Related-Party Leases. Related-party leases will be accounted for based on the legally enforceable terms and conditions of the lease.

Presentation and Disclosure

The ROU asset for Type A and Type B leases can be presented on the face of the balance sheet or disclosed in the notes to the financial statements. However, the ROU for Type A and Type B leases cannot be presented in the same statement line item. Identical provisions apply for the related liabilities.

Disclosures include qualitative and quantitative details regarding an entity’s leases, significant judgments made in accounting for leases, amounts recognized in the financial statements related to leases, and a lease liability maturity analysis. Nonpublic entities are exempt from a requirement to roll forward the lease liability activity.  

Lessor and Sub-Lessor Accounting

The definition of Type A and Type B leases are similar, but not identical, for lessors. Lessors of Type A leases will recognize a discounted right to receive lease payments and residual assets instead of recognizing the underlying assets. Any profit would be recognized at the commencement of the lease. Interest income will be recognized as the discount is unwound over the life of the lease. Type B leases will continue to recognize the underlying assets but will be required to present those assets as their own major class of assets.

Other Provisions

Short-Term / Small-Ticket Item Leases. Leases with terms of 12 months or less need not be capitalized, provided the lease expense is recorded on a straight-line basis. Leases for smaller-ticket items (copiers, etc.) that are longer than 12 months will be required to be capitalized but can be accounted for in a bulk portfolio to ease the administrative burden.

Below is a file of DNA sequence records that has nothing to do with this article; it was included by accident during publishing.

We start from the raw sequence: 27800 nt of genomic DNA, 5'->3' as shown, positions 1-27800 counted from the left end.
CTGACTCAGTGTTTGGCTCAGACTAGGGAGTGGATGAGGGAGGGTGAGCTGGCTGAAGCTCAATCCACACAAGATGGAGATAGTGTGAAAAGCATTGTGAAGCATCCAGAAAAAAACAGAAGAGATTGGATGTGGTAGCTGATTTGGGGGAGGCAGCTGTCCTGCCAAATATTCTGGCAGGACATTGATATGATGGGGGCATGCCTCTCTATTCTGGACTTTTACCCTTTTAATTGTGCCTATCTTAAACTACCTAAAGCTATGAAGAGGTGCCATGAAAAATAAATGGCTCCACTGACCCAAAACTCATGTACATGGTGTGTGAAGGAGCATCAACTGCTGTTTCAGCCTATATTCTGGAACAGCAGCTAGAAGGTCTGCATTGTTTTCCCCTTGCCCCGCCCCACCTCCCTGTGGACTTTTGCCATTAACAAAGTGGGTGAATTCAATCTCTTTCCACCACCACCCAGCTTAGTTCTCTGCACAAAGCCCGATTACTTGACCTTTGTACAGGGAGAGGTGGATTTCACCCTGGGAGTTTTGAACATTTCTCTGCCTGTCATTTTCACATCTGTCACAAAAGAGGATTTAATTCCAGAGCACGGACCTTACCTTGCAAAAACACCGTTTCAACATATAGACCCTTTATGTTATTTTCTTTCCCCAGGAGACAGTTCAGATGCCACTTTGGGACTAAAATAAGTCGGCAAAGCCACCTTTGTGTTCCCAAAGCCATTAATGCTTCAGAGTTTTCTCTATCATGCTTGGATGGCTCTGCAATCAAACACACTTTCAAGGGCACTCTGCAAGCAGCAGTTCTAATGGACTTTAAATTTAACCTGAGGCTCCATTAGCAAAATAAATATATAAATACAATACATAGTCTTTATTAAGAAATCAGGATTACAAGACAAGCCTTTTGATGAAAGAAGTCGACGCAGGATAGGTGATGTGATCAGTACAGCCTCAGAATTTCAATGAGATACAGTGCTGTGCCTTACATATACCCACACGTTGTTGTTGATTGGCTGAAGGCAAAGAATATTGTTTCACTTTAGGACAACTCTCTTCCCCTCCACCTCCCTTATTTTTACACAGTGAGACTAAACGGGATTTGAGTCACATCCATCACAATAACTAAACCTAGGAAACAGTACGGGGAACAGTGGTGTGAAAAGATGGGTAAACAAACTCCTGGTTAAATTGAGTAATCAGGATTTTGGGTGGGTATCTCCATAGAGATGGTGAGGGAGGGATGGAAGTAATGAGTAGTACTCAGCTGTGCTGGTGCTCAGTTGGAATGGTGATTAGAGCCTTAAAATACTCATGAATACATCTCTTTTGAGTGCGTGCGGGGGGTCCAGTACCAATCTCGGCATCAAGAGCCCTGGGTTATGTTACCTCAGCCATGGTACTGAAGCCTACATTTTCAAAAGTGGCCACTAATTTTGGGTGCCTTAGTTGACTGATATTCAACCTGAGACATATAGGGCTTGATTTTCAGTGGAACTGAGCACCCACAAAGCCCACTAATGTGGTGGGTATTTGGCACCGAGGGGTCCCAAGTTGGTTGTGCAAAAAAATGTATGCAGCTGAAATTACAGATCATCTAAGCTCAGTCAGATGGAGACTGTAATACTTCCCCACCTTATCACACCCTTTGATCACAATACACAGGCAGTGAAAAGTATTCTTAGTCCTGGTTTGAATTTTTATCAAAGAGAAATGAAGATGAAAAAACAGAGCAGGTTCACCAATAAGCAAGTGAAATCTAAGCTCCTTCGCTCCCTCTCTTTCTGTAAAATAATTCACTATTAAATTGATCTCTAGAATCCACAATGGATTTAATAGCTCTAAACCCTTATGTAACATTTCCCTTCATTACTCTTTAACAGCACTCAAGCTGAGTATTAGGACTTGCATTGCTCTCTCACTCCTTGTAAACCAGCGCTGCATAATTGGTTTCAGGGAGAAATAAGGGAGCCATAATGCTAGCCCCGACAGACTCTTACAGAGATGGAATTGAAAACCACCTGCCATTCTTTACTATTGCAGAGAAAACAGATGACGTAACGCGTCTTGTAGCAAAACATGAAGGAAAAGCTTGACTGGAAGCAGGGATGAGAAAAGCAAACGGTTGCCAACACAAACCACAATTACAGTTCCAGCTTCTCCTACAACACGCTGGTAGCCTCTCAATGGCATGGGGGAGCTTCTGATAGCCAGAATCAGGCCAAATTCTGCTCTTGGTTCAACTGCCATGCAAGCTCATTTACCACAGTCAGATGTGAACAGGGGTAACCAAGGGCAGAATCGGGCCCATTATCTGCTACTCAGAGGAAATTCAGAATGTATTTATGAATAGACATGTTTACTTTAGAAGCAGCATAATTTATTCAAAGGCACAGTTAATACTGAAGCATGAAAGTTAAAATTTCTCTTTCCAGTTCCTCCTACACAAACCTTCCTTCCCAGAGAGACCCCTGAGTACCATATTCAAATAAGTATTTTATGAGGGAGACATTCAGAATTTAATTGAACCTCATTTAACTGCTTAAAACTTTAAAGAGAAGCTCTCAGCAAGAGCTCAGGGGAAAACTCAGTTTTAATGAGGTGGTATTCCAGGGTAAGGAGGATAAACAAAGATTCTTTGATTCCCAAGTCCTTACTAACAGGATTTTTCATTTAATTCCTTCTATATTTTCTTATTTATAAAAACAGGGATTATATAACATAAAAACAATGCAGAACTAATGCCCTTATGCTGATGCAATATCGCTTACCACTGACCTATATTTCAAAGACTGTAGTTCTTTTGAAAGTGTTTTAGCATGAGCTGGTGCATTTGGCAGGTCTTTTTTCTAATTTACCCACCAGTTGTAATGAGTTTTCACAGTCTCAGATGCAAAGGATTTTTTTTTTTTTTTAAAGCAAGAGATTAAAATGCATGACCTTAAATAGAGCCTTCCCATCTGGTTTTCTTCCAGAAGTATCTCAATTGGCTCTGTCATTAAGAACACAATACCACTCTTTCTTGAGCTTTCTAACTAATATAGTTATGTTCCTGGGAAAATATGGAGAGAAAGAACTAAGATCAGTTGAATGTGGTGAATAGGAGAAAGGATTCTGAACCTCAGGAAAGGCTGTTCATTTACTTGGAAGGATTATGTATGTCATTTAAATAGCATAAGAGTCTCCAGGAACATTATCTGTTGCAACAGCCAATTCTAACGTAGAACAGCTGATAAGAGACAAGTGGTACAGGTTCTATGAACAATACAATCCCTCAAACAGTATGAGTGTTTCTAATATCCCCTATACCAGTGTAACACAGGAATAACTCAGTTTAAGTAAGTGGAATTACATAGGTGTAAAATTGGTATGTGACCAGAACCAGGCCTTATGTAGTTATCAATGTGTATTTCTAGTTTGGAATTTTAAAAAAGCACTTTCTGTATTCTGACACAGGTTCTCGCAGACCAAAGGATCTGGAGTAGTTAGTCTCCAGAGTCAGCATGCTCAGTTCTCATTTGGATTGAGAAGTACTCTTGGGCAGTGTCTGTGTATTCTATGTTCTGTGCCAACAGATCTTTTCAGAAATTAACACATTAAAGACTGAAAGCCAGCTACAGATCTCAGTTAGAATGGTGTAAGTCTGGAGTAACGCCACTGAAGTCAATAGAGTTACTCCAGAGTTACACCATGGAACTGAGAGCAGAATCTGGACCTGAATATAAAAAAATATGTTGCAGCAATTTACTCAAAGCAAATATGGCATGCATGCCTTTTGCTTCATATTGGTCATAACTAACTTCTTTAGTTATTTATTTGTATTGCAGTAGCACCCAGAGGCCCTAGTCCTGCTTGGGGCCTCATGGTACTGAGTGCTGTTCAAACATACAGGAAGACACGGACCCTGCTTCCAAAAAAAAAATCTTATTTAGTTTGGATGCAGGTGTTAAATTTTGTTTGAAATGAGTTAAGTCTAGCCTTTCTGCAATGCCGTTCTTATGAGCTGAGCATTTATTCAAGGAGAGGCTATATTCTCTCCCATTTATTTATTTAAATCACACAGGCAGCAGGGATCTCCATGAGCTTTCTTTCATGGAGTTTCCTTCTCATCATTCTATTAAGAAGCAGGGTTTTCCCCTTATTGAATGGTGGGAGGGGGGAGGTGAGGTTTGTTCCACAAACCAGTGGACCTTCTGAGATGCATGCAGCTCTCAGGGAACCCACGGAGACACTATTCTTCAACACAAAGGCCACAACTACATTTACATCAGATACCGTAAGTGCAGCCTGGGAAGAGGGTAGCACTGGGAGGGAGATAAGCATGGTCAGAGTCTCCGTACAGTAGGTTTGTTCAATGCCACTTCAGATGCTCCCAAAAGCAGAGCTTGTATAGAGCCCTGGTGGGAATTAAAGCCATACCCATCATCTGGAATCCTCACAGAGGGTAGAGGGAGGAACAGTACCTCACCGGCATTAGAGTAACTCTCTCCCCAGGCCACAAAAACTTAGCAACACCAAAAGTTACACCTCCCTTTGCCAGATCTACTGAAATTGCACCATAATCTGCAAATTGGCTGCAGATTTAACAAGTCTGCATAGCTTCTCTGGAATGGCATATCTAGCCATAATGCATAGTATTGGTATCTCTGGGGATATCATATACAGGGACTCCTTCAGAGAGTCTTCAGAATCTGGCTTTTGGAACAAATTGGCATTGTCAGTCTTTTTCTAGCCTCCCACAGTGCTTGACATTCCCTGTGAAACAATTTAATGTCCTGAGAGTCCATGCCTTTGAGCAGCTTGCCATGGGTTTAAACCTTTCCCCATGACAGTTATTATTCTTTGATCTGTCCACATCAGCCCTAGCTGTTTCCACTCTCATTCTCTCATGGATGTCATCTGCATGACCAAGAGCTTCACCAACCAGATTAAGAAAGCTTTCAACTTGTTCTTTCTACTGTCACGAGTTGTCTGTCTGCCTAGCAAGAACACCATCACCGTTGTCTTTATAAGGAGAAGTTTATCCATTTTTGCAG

Reassessments/Lease Modifications. When significant terms of the lease are changed or relevant factors impacting the economic incentives related to exercising options change, generally this results in a remeasurement of the recorded amounts of the lease.

Next Steps

A very understandable reaction would be to worry about how this affects your financial statements and how your external stakeholders will perceive these changes. Given the sheer number of organizations that these new rules will impact, all financial statement users, other than perhaps "casual" users, will have to adjust their understanding and expectations regarding financial statement metrics impacted by these changes. To be sure, we will all need to manage the expectations of our external stakeholders between now and 2020.

For now, however, companies should hold off, if possible, on agreeing to any long-term financial performance metrics until they have "modeled out" the impact of the new rules on those metrics. Alternatively, agreements could be structured to contractually "carve out" the impact of these new rules. Finally, we recommend that during 2016 you begin the process of modeling the impact of the new rules on your financial statements.   

The good news is that with a 2020 effective date, we should all have ample time to prepare for the new rules and how they will impact us.

Author(s)

Dan Szidon
Daniel T. Szidon, CPA
Audit and Accounting Practice Leader